“You should get behind the president” – and do what?

A common refrain by Trump supporters to any criticism regarding his handling of COVID-19 is “you need to get behind the president.” OK, and do what specifically?

Should I correct his misinformation, some of which is “actively harmful to Americans” according to John Oliver?

Should I say it was OK to ignore the warnings of the pandemic risk in January and February when we could have done some planning such as needs assessment and alert various parties to better understand roles?

Should I support his and his sycophants’ efforts to heighten just criticism of China and the WHO to the point of disproportionate blame for COVID-19 to mask just blame toward his failures?

Should we say it is OK to push for the public outcry of supporters without accountability to get governors to act more rashly in reopening the economy?

Should we tolerate his abuse of powers toward inspectors general, firing two and discrediting the obvious conclusions in the report of another?

So, please help me understand the kind of support this corrupt and deceitful president needs.

29 thoughts on ““You should get behind the president” – and do what?

  1. I would only add … should we support the mishandling of our tax dollars under the $2.3 trillion stimulus bill, such that wealthy corporations received more benefit than small businesses, while Trump rejected any oversight on how our money was spent? Great post, Keith … I shall re-blog!

    • Jill, great point. Let me add to your thought. No other president needs greater oversight than this corrupt and deceitful person. Firing the IG who was supposed to govern the money should alarm every member of Congress. Yet, it only a few GOP members have given a damn about this potential for malfeasance. Keith

      • Good point, Keith. They have found it so easy to simply turn away, pretend they don’t see. I hope every bloomin’ one of them is voted out in November! The GOP surely does not live up to what those letters stand for these days.

      • Jill, if you just consider the easily available data – six corporate bankruptcies, even more failed businesses, a Foundation which was used for self-dealing and ordered to be disbanded and what he has done in the White House – it indicates a person who cannot be trusted with money without oversight. Keith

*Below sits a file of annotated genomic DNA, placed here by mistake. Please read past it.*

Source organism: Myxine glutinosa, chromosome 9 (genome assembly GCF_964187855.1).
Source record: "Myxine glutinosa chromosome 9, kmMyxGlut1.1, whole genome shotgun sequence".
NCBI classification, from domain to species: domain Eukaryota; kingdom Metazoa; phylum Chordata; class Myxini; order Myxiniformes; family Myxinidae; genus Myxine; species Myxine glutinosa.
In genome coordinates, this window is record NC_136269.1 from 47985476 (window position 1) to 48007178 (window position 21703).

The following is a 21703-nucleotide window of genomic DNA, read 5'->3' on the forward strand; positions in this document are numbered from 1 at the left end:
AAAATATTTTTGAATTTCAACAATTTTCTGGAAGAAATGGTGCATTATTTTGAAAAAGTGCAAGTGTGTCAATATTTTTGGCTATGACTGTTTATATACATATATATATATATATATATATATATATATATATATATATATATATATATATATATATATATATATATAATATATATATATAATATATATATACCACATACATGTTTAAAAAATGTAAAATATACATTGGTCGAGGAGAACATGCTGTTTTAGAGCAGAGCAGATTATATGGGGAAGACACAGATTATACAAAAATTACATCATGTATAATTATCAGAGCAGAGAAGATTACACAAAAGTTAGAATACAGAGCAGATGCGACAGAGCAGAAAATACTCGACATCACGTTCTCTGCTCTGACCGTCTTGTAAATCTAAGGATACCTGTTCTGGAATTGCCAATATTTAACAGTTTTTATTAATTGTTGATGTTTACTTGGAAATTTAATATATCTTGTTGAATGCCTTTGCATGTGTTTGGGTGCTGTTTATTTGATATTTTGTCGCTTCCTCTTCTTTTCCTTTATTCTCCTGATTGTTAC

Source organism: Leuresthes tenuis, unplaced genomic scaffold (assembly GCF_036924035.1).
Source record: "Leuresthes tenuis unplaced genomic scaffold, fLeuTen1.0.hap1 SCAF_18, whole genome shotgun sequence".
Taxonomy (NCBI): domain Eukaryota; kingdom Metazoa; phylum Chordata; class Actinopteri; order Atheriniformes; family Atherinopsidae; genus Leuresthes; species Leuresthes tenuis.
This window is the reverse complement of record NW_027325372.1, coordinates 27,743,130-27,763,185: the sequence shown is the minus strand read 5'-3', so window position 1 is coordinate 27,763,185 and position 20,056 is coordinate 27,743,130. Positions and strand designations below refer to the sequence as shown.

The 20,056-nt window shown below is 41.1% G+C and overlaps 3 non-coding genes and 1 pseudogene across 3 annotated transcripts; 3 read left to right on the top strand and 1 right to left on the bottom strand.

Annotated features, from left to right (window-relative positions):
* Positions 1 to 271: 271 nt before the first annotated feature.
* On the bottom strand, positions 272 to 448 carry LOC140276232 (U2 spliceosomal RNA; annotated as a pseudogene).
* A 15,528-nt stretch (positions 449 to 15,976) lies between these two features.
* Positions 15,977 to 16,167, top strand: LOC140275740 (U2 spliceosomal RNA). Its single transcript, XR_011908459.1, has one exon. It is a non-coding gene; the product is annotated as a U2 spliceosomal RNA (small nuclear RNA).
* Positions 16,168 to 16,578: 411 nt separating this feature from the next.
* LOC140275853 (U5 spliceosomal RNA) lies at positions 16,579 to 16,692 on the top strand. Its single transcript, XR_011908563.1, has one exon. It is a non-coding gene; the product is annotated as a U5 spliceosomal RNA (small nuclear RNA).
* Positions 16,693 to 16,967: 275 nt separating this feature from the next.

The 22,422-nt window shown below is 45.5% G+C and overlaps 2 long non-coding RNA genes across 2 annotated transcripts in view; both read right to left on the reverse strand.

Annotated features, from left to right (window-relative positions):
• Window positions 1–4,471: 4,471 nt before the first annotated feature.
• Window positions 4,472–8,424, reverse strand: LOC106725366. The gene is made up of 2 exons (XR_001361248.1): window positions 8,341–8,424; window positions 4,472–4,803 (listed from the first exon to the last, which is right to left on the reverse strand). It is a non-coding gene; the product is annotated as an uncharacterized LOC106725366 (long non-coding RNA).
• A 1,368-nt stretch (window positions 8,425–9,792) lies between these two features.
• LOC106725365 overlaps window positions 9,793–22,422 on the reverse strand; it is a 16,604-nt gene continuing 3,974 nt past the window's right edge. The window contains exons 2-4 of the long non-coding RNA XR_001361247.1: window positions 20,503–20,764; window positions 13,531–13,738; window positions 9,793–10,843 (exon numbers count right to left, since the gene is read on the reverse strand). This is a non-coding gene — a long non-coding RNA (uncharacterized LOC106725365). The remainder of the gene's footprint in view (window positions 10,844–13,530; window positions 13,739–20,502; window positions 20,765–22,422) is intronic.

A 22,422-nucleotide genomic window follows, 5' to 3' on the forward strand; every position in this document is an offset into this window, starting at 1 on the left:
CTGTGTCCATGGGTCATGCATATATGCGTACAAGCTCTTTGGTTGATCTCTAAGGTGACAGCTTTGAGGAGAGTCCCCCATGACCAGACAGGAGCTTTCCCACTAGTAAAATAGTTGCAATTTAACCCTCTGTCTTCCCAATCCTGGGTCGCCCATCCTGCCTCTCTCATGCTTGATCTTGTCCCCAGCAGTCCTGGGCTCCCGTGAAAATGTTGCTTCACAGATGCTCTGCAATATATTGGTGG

• Keith, you see it. I see it. Many, many others see it. But there is one segment of our society that has blinders on and considers it all a bunch of “liberal lies” spread by the “fake news.”

        Thank goodness some of them are FINALLY beginning to take a second look. It’s just unfortunate that it’s taken a pandemic and multiple deaths for it to happen.

      • Nan, the fact poison control in Kansas saw a 40% uptick in ingested disinfectants shows why Trump must not abuse the gravitas of the office with his misinformation. Too many poor souls don’t realize taking the president at his word is a fool’s errand. Keith

  2. Reblogged this on Filosofa's Word and commented:
    We keep hearing Trump’s minions saying that we should ‘get behind’ Trump, and I’ve offered a few times to do just that … get behind him with a baseball bat in hand! Joking aside though, Keith asks the question … get behind him and … what???

  3. The only thing l would get behind Trump for is to jab a sabre in his back and make him walk the plank into a sea of Covid-19. If he swims, good for him. Maybe we can used his blood to made a successful vaccine. And if he succumbs to the disease, oh well, at least we got behind him.

    • Rawgod, well that is vivid. I will stick with a resounding defeat at the ballot box. I did get unsurprisingly tickled he was blaming his lowered poll numbers on his campaign manager. As my wife said tonight during the news, why must he blame others? Keith

      • Rawgod, so true. This is why I cannot fathom why people support him. Comments like this indicate a person very few would want to work for or if they did, regret it. Keith

  4. Note to Readers: While I am in agreement with stimulus funds, I have three concerns: